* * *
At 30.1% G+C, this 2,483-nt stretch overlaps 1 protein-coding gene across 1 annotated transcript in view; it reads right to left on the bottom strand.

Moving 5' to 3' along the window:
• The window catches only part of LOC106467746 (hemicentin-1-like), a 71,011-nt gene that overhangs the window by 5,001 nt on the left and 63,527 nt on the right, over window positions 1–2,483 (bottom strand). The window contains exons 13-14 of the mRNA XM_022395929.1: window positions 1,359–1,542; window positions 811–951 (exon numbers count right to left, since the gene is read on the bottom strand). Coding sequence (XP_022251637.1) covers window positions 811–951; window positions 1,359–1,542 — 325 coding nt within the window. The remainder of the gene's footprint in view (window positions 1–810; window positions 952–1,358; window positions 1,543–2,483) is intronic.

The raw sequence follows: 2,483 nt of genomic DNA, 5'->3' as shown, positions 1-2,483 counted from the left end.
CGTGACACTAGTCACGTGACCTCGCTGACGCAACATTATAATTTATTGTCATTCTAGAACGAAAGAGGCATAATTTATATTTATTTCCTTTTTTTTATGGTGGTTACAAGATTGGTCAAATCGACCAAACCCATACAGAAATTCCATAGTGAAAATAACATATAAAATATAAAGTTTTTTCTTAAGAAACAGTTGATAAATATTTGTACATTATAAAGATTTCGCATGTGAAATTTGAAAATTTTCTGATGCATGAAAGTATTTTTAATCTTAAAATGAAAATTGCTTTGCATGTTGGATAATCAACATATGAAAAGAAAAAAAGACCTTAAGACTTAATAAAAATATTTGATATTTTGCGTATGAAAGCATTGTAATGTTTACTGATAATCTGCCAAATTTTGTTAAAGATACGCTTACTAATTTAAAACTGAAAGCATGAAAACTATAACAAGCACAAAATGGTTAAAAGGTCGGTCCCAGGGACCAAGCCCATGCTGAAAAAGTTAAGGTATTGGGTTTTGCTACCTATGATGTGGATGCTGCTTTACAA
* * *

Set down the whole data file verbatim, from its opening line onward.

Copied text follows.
At 30.1% G+C, this 2,483-nt stretch overlaps 1 protein-coding gene across 1 annotated transcript in view; it reads right to left on the bottom strand.

Moving 5' to 3' along the window:
• The window catches only part of LOC106467746 (hemicentin-1-like), a 71,011-nt gene that overhangs the window by 5,001 nt on the left and 63,527 nt on the right, over window positions 1–2,483 (bottom strand). The window contains exons 13-14 of the mRNA XM_022395929.1: window positions 1,359–1,542; window positions 811–951 (exon numbers count right to left, since the gene is read on the bottom strand). Coding sequence (XP_022251637.1) covers window positions 811–951; window positions 1,359–1,542 — 325 coding nt within the window. The remainder of the gene's footprint in view (window positions 1–810; window positions 952–1,358; window positions 1,543–2,483) is intronic.

The raw sequence follows: 2,483 nt of genomic DNA, 5'->3' as shown, positions 1-2,483 counted from the left end.
CGTGACACTAGTCACGTGACCTCGCTGACGCAACATTATAATTTATTGTCATTCTAGAACGAAAGAGGCATAATTTATATTTATTTCCTTTTTTTTATGGTGGTTACAAGATTGGTCAAATCGACCAAACCCATACAGAAATTCCATAGTGAAAATAACATATAAAATATAAAGTTTTTTCTTAAGAAACAGTTGATAAATATTTGTACATTATAAAGATTTCGCATGTGAAATTTGAAAATTTTCTGATGCATGAAAGTATTTTTAATCTTAAAATGAAAATTGCTTTGCATGTTGGATAATCAACATATGAAAAGAAAAAAAGACCTTAAGACTTAATAAAAATATTTGATATTTTGCGTATGAAAGCATTGTAATGTTTACTGATAATCTGCCAAATTTTGTTAAAGATACGCTTACTAATTTAAAACTGAAAGCATGAAAACTATAACAAGCACAAAATGGTTAAAAGGTCGGTCCCAGGGACCAAGCCCATGCTGAAAAAGTTAAGGTATTGGGTTTTGCTACCTATGATGTGGATGCTGCTTTACAA